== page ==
In 1847 he published studies on the structure of the Milky Way in the Études d'astronomie stellaire .

In 1856 Struve was appointed privy councilor.

In 1862 he retired for health reasons. His son Otto Struve took over the management of the Pulkowo observatory .

Wilhelm Struve died on July 11th . / November 23, 1864 greg. in Pulkowo and was buried in the public cemetery adjacent to the observatory.


He has received numerous honors for his work. He received the gold medal of the Royal Astronomical Society in 1826 and the Royal Medal of the Royal Society in 1827 . In the same year he became an external member of the Royal Society. In 1832 he became a corresponding member of the Prussian Academy of Sciences and a full member of the Russian Academy of Sciences in St. Petersburg. The Académie des Sciences in Paris accepted him as a corresponding member in 1833. In 1834 he was elected to the American Academy of Arts and Sciences , in 1835 to an external member of the Göttingen Academy of Sciences and the Royal Society of Edinburgh and in 1858 to a member of the Leopoldina and external member of the Bavarian Academy of Sciences .

In 1851 he was awarded the Prussian Order Pour le Mérite for Science and the Arts.

In memory of the astronomers of the Struve family, an impact crater on the moon and the asteroid (768) Struveana were named. He is also the namesake for the Pik Vasilija Struve in the Antarctic.


His marriage to his first wife Emilie Wall (1796–1834) had 12 children, including:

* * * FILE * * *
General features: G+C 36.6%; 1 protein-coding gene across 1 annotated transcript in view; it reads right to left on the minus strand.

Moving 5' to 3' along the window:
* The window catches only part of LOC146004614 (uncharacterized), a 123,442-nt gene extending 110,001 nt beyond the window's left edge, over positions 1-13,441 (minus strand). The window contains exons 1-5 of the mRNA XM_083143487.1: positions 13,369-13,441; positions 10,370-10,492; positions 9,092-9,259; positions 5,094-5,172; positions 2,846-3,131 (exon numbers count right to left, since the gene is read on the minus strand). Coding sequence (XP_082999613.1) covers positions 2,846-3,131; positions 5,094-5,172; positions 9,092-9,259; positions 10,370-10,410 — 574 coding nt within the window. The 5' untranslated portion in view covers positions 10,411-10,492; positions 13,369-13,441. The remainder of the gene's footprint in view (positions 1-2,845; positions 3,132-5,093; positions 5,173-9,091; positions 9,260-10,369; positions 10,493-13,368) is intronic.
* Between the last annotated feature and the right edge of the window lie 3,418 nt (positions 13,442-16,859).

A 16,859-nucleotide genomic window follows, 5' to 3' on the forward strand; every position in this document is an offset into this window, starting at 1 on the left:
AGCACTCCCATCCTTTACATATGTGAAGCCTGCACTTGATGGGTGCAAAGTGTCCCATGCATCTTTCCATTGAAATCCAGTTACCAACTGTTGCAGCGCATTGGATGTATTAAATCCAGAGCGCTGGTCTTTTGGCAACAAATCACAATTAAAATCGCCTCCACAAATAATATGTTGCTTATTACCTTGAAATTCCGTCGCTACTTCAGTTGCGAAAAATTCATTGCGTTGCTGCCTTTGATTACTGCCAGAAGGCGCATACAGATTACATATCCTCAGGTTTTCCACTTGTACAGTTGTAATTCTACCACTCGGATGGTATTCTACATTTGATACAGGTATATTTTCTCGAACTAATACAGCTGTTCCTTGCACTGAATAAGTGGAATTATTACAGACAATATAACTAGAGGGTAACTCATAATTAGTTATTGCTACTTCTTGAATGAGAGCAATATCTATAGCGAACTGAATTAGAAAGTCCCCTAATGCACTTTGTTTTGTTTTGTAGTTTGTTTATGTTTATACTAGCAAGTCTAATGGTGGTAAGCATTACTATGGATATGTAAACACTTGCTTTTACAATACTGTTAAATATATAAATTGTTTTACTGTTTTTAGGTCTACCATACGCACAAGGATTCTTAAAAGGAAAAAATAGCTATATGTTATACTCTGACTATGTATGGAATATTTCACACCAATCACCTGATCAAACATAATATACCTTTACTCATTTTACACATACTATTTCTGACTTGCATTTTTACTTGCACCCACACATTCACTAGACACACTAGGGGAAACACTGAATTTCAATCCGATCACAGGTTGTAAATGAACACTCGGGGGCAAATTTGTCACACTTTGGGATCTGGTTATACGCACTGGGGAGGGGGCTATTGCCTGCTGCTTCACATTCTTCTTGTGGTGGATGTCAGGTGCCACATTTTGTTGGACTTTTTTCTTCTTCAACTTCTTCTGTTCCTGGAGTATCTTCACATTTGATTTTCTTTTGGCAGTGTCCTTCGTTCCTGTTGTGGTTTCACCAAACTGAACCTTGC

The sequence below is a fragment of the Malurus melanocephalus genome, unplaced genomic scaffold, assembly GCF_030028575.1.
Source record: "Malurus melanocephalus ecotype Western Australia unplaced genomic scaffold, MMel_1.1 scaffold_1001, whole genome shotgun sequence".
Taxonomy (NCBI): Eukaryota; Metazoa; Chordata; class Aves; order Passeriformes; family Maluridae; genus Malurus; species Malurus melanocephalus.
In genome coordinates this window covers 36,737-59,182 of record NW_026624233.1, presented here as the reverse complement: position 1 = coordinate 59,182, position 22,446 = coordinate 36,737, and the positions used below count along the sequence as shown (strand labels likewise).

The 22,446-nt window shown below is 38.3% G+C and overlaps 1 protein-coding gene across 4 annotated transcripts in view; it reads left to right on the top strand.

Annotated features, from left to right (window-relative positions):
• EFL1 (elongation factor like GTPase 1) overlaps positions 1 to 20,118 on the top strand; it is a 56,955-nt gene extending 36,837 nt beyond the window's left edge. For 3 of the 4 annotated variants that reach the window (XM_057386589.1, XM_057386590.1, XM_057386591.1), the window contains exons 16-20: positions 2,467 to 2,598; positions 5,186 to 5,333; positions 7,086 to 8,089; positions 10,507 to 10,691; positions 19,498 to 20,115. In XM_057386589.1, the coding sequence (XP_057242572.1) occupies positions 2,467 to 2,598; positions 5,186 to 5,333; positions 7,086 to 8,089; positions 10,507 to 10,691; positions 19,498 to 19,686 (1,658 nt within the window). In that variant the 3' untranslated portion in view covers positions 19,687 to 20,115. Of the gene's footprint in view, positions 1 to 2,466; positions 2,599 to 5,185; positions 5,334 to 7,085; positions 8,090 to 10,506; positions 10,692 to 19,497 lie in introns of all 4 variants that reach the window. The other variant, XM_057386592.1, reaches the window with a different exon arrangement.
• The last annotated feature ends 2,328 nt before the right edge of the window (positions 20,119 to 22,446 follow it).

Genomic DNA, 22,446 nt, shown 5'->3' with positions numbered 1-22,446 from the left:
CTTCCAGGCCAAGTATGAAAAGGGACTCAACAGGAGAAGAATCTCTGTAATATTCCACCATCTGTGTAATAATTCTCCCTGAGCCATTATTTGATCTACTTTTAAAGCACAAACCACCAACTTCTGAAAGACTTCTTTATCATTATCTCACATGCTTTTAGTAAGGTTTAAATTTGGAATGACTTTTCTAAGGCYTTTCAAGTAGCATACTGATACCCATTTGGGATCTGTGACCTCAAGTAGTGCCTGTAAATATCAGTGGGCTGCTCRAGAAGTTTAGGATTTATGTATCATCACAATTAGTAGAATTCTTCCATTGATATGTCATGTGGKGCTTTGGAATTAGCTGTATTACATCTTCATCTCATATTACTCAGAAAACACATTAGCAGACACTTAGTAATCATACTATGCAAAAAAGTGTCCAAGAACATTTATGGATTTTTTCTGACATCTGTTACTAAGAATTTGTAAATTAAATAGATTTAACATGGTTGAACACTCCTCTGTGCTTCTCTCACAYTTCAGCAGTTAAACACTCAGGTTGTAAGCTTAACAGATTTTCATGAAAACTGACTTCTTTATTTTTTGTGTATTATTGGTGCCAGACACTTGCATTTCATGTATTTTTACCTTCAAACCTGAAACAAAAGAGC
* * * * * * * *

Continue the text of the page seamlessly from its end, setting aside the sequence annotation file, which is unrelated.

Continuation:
The second marriage with Johanna Bartels (1807 to 1867) had 6 children, including:

His grandson Pjotr ​​Berngardowitsch Struve (son of Bernhard Wilhelm von Struve) became known as a politician in Russia.

Astronomers are also among his descendants

as well as the politician and economist

  • Peter Struve (1870–1944), grandson (son of Bernhard Wilhelm)

Fonts (selection)

  • Observationes astronomicas ... Dorpatensis (Dorpat, 1817–39, 8 volumes)
  • Catalogus novus stellarum duplicium et multiplicium (Dorpat, 1827)
  • Stellarum duplicium et multiplicium mensurae micrometricae (St. Petersburg, 1837)
  • Etudes d'astronomie stellaire (St. Petersburg, 1847) digitized
  • Stellarum fixarum imprimis duplicium et multiplicium positiones mediae (St. Petersburg, 1852)


Web links

Commons : Friedrich Georg Wilhelm Struve  - Collection of images, videos and audio files

Individual evidence

  1. a b c N.N .: “On the 150th anniversary of the death of Friedrich Georg Wilhelm von Struve”. In: zfv - Journal for Geodesy, Geoinformation and Land Management , Volume 139, No. 6/2014, ISSN  1618-8950 , p. N-94.
  2. Vierteljahrsschrift of the Astronomical Society in 1904, S.642
  3. ^ Entry on Struve, Friedrich Georg Wilhelm (1793 - 1864) in the archive of the Royal Society , London
  4. Holger Krahnke: The members of the Academy of Sciences in Göttingen 1751-2001 (= Treatises of the Academy of Sciences in Göttingen, Philological-Historical Class. Volume 3, Vol. 246 = Treatises of the Academy of Sciences in Göttingen, Mathematical-Physical Class. Episode 3, vol. 50). Vandenhoeck & Ruprecht, Göttingen 2001, ISBN 3-525-82516-1 , p. 235.
  5. Order Pour le Mérite for Science and the Arts